by Gary Sanders
Today’s print Des Moines Register includes a notice that as of March 12 there will be no more print Des Moines Register on Saturdays.
Even as I type this it staggers me. This is a newspaper that not very long ago was read all over Iowa, and still has a stellar national reputation–the Register has won 16 Pulitzer Prizes! I know that this was a necessary business decision, but it’s still hard to take.
For many, many years the Register proudly placed at the top of page one “The Newspaper Iowa Depends Upon.”But a few years ago I noticed that it now read “The News Iowa Depends Upon.” Paper was on the way out.
My birthday wish as I turn 75 this year is to get print newspapers delivered to me when I shuffle off to the nursing home. But, like a lot of birthday wishes, I don’t think this one will come true. Print newspapers will end sooner than that.
I know that there are much bigger problems in the world than the end of print newspapers. But I’ve been addicted to them since I was a kid reading the comics in the Detroit Free Press. I wrote for my junior high, high school, and college newspapers. I wrote a column for the Iowa City Press-Citizen 1987-1990, back when the paper was about 10 times bigger, and people actually read it. And before and after my years of column writing I wrote a lot of op-eds and letters to the editor, copies of which are floating around my apartment somewhere.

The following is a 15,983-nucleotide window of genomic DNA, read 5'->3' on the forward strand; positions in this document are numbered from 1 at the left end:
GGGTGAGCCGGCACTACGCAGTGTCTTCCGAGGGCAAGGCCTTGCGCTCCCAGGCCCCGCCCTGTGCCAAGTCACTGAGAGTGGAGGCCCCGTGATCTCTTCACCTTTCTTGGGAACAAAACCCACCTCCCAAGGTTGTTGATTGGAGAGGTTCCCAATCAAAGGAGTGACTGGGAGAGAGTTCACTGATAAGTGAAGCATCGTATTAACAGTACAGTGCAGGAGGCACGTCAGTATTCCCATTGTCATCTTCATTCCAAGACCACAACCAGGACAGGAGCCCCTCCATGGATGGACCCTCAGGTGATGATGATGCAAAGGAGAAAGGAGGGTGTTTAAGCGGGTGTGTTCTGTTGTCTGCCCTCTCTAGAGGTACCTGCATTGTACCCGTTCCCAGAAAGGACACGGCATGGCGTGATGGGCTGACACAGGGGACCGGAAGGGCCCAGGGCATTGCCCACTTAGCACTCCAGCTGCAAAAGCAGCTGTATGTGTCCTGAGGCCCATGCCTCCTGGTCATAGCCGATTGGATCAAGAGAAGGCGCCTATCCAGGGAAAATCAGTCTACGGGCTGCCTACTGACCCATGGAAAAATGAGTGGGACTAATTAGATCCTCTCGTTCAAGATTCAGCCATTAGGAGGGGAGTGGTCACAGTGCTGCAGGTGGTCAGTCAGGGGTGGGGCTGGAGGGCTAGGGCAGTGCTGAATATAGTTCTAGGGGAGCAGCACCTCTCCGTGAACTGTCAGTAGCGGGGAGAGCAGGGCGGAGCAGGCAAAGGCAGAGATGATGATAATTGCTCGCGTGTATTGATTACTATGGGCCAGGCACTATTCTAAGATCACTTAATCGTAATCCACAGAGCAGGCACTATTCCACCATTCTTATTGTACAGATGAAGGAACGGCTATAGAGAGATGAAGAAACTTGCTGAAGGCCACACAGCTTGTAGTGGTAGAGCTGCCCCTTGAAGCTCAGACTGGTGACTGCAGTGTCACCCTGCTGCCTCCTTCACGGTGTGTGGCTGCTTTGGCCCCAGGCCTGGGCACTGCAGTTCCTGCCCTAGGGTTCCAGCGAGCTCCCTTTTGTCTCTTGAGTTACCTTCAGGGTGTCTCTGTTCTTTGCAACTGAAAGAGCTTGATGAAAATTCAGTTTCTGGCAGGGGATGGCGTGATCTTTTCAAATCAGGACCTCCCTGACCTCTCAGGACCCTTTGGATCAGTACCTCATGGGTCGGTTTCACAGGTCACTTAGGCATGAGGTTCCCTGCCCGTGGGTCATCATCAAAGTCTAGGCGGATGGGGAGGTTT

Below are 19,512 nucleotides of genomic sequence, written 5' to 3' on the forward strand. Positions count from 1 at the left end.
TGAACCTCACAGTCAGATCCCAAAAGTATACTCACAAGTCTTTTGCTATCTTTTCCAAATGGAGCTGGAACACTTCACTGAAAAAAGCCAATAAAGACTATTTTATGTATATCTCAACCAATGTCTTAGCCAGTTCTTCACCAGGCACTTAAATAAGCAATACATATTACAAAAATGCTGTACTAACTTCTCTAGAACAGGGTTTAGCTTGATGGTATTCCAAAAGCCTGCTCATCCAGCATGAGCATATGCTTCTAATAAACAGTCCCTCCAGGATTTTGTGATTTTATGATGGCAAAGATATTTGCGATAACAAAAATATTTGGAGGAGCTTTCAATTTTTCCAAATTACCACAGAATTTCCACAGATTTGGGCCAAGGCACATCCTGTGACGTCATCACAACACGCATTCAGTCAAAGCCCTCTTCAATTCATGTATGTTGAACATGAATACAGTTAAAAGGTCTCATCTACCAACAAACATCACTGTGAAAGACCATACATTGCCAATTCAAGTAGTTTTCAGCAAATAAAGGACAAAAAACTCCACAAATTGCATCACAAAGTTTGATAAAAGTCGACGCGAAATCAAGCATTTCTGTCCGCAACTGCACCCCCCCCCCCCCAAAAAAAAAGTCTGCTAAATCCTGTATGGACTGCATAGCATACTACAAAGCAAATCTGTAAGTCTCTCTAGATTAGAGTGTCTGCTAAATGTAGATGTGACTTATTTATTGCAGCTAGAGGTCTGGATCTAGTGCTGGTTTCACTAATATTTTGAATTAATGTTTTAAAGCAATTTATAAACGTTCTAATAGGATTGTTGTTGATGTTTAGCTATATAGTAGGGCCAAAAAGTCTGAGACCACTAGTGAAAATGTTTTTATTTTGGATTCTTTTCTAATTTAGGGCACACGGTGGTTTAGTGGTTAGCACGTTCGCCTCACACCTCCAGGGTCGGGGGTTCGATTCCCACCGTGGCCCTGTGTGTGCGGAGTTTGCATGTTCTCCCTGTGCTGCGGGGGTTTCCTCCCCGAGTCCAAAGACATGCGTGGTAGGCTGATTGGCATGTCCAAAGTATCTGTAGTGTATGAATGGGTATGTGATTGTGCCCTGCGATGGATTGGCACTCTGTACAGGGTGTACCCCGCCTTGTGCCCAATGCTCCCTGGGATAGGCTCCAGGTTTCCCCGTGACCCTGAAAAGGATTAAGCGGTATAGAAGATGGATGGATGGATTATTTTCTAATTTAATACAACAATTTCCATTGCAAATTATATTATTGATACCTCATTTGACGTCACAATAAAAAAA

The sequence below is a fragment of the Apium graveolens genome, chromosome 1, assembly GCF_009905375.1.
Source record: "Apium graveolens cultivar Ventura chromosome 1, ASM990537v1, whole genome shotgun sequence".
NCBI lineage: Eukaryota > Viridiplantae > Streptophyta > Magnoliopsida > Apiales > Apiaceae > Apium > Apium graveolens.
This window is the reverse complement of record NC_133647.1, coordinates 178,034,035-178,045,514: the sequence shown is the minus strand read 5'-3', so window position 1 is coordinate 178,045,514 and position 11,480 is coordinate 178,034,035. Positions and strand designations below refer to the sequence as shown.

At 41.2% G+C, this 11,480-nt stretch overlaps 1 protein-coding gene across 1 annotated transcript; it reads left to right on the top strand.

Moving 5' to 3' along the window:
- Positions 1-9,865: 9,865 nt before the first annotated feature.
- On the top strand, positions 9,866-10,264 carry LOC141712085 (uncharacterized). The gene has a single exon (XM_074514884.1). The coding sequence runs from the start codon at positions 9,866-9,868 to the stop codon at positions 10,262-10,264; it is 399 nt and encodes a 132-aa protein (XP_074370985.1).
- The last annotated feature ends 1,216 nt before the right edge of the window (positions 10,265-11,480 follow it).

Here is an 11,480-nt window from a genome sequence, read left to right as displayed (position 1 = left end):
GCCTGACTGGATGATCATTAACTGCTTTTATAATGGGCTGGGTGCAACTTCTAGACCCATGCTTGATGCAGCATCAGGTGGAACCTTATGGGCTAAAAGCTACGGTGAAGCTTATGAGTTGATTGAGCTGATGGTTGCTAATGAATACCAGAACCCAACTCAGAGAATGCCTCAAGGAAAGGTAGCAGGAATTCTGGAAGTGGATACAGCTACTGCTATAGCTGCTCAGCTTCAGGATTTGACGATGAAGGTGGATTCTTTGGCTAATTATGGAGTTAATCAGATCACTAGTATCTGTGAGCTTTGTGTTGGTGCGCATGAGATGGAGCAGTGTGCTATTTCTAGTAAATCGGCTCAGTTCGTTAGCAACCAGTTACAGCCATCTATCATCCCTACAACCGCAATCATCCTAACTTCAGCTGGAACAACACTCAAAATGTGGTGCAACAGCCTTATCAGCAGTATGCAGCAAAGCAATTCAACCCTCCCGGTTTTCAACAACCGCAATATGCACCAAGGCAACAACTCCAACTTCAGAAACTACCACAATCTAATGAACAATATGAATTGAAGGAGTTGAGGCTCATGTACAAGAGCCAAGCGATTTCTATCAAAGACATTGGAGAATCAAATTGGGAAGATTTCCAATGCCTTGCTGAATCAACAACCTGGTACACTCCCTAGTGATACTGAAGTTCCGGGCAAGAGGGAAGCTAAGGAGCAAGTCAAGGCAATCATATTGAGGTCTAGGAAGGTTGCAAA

I know I’m a little crazy, but I think about Johannes Gutenberg inventing the printing press around 1440 in Germany and how it changed the world. I think about Tom Paine’s pamphlet “Common Sense”, which was distributed throughout the colonies in early 1776, and pushed public opinion to the side of those who wanted to declare independence from England. I think about the new book I’m reading “The Correspondents,” the story of six American women newspaper/magazine writers breaking gender barriers covering World War II to write articles for the anxious people at home.
I think about the early 1970’s with Woodward and Bernstein, and I think about the multitude of great writers I’ve read in the Register since I moved here in 1978. The Register still has great writers. I look forward to reading it every morning.
But as of March 12 I won’t be reading it on Saturdays.